The role of nonprofits has always been to generate social change that helps steer us to a better world. While many nonprofits start with compelling goals and a can-do attitude, it’s usually not enough to keep the organization alive.
Sure, it takes money, people, and resources to begin a nonprofit, and work towards its mission. There is considerable work involved with the startup phase as well as the operations once the organization gets going, and the inertia needed to continue.
Even with the great amount of hard work and passion that goes into the birth and life of a nonprofit, many of these organizations don’t survive. Was it a bad idea, or a bad organization? A nonprofit may have had a good start but lacked what it needed to be sustainable.
Current Nonprofit Status
The National Center For Charitable Statistics reports that in 2016, there were approximately 1.54 million nonprofits in the US, with an increase of 4.5% from the prior ten years. These nonprofits contributed $1.047 trillion to the US economy in 2016.
No matter what the mission, it’s always important to make sure that the organization is well-run and operates efficiently. Donors should feel like they are contributing to an organization that is stable, understands its mission, and makes good use of resources. If they don’t, they’re likely to cease giving.
Reasons For Nonprofit Failure
While many long-term nonprofits have their administrative and organizational processes in place, there are also those who don’t.
- No clear focus. Frequently, nonprofits start out with a good mission statement but fail to create a plan to make that mission a reality. Many focus on the immediate but don’t plan for the long haul so that the nonprofit can focus on revenue and continue to thrive and grow.
- Strategic planning—an organization that “plays everything by ear” and improvises as needed isn’t paying attention to future planning. A written strategic plan details the organization’s performance, as well as leadership and accountability. Quarterly reviews can help stay on course and make adjustments as needed. Without it, and adhering to the strategic plan, an organization can stray from its original mission. Donors will eventually shy away from a nonprofit that doesn’t observe its own mission and follow a strategic plan.
- Lack of experience and knowledge of financial matters. Of course, the mission is always important, but so is care and attention to financial matters. If the board, staff and other members aren’t paying attention to the nonprofit’s finances, or don’t have experienced members to do so, financial failure can take out the organization quickly. This is also the case when the founder continues to run the organization long after it’s been established.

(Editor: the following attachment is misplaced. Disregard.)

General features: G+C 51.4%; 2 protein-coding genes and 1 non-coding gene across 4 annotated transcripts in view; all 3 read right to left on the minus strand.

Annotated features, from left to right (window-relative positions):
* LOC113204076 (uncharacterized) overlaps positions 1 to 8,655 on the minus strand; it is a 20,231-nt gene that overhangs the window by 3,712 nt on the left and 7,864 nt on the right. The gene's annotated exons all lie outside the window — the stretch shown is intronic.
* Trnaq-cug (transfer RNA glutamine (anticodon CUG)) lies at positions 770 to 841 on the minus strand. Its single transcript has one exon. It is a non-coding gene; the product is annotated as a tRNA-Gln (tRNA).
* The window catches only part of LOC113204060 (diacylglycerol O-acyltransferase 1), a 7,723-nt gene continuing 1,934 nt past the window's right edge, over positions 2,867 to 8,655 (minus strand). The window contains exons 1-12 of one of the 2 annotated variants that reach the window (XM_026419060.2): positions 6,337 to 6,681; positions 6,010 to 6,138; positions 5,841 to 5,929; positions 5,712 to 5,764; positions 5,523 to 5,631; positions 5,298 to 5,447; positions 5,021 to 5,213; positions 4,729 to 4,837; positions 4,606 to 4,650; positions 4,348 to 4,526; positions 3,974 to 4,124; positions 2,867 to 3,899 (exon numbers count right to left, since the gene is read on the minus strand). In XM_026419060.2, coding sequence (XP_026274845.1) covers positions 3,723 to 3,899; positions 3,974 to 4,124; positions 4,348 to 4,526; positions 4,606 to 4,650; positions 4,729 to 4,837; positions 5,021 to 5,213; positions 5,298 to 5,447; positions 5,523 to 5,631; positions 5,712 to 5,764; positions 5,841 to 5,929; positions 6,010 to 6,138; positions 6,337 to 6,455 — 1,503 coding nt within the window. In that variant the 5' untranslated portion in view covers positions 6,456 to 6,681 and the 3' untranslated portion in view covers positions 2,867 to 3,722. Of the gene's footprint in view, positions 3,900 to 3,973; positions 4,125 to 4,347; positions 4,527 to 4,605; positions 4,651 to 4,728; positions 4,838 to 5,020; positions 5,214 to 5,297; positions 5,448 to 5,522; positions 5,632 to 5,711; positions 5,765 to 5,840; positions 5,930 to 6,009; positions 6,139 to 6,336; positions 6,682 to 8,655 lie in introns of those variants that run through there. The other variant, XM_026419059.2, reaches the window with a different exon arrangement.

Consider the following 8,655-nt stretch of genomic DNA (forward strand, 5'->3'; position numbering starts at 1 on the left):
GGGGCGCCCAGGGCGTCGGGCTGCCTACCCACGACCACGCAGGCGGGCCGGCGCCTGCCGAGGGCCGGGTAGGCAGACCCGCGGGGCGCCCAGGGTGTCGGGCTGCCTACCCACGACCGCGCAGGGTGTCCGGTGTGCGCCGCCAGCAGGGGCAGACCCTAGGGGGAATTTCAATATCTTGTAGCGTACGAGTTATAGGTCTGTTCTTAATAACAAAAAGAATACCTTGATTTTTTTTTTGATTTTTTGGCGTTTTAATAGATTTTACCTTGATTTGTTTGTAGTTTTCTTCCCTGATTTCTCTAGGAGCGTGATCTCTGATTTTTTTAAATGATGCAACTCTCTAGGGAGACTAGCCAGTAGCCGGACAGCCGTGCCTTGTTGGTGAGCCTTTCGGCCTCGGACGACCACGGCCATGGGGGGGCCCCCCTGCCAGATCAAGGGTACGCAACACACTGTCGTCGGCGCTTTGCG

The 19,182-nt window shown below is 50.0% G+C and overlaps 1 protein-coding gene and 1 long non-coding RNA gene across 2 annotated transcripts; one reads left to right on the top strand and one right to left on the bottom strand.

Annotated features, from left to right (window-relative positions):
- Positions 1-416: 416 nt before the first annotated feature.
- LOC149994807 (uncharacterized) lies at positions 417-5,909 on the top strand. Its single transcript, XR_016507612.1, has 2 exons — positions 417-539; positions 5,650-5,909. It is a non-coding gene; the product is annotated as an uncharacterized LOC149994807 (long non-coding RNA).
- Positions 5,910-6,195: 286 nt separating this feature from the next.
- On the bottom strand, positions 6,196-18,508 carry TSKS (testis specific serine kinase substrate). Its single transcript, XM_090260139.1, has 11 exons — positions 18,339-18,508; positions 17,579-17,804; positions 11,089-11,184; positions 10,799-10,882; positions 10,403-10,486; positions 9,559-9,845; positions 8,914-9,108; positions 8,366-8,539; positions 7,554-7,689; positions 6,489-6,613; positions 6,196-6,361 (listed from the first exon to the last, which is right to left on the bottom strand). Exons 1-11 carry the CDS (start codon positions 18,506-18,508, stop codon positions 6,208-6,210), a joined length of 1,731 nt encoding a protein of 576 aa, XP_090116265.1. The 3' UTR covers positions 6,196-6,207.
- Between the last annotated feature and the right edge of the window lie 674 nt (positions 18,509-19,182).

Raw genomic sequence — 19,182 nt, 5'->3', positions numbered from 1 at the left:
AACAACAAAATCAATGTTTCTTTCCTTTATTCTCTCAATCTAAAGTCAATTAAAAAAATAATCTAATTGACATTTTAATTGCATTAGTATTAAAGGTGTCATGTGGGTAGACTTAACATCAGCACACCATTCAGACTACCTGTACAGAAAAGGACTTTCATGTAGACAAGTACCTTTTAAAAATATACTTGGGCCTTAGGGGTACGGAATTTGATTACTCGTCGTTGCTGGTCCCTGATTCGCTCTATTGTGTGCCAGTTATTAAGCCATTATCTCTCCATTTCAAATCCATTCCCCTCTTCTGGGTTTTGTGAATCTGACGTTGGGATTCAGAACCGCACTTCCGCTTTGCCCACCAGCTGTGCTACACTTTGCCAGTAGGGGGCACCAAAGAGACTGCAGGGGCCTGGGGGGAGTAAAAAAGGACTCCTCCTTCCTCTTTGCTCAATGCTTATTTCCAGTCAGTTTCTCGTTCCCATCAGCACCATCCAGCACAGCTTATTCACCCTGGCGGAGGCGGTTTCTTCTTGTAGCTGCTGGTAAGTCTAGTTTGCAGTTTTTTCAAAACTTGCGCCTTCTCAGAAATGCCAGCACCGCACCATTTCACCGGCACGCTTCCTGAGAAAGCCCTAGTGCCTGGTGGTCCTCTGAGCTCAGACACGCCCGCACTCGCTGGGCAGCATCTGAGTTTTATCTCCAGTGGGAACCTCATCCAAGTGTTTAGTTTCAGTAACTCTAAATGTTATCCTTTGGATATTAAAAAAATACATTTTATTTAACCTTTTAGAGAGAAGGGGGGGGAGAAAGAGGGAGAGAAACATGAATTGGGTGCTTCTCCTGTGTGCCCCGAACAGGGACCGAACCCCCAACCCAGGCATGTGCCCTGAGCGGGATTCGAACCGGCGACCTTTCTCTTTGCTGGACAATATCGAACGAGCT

- Failing to diversify income and revenue. Relying too much on one source of funding, such as unreliable government grants or major individual donors, can make continuing operations difficult if one should disappear.
- Missions that overlap. While both staff and employees are passionate about helping those in need, not everyone has the experience to run a nonprofit successfully. That’s why it’s vital for everyone to not only be on board with the mission but have a clear vision of how to accomplish it. Sustainability happens when everyone is working together on increasing revenue and addressing any issues that may interfere with the mission.
- An inexperienced Board of Directors, and other essential personnel. The board of directors is directly responsible for the financial health of the organization. However, not everyone on a nonprofit BOD has the business acumen to make a nonprofit successful. Without the experience to run an organization well, financial deficiencies may not become apparent until they are too difficult to overcome.
- Insufficient asset tracking. For nonprofits that have the equipment or other necessary assets, it’s important to know what they have, how much it costs, who’s using it, and other inventory-related queries. Most use spreadsheets, which aren’t comprehensive. Because these assets are purchased with nonprofit funds to use towards the mission, keeping track of everything is vital to prevent assets from becoming “lost” so that the organization always knows where their equipment is at any given time. A tracking system like AssetPanda can help a nonprofit keep track of assets easily.
The National Association of Nonprofit Organizations & Executives (NANOE) also offers an in-depth look at the reasons that nonprofits don’t last.
What Makes A Successful Nonprofit
- Agile, or adapting to changes quickly (you can read a primer on Agile Management here)
- Staying focused on the mission
- Being donor-centric
- Identifying and developing diverse sources for funding
- They inspire others as well as mobilize volunteers, staff and donors
- Have the digital savviness needed and quickly adapting to new technology, including fundraising online and using mobile donation methods (i.e., smartphones and tablets)
- Continuously improving and listening
- Setting achievable concrete goals
- Be willing to ask for money
- Take big risks
- Master the organization rules
These aren’t complete guarantees of success but are excellent guidelines for those considering starting a new nonprofit.
Provenza Law Can Help With Starting Your Nonprofit
We have over 20 years of experience helping major nonprofits in and around the Chicago area with their legal matters. Along with comprehensive knowledge of Illinois nonprofit law as well as best practices for growing nonprofits, Attorney James C. Provenza can help with everything from bylaws, mission, chargers, and other organizational documents to tax exemptions and compliance are properly prepared and submitted. Contact our office at (847) 729-3939 today, or use our online contact form. We look forward to helping ensure that your organization is successful.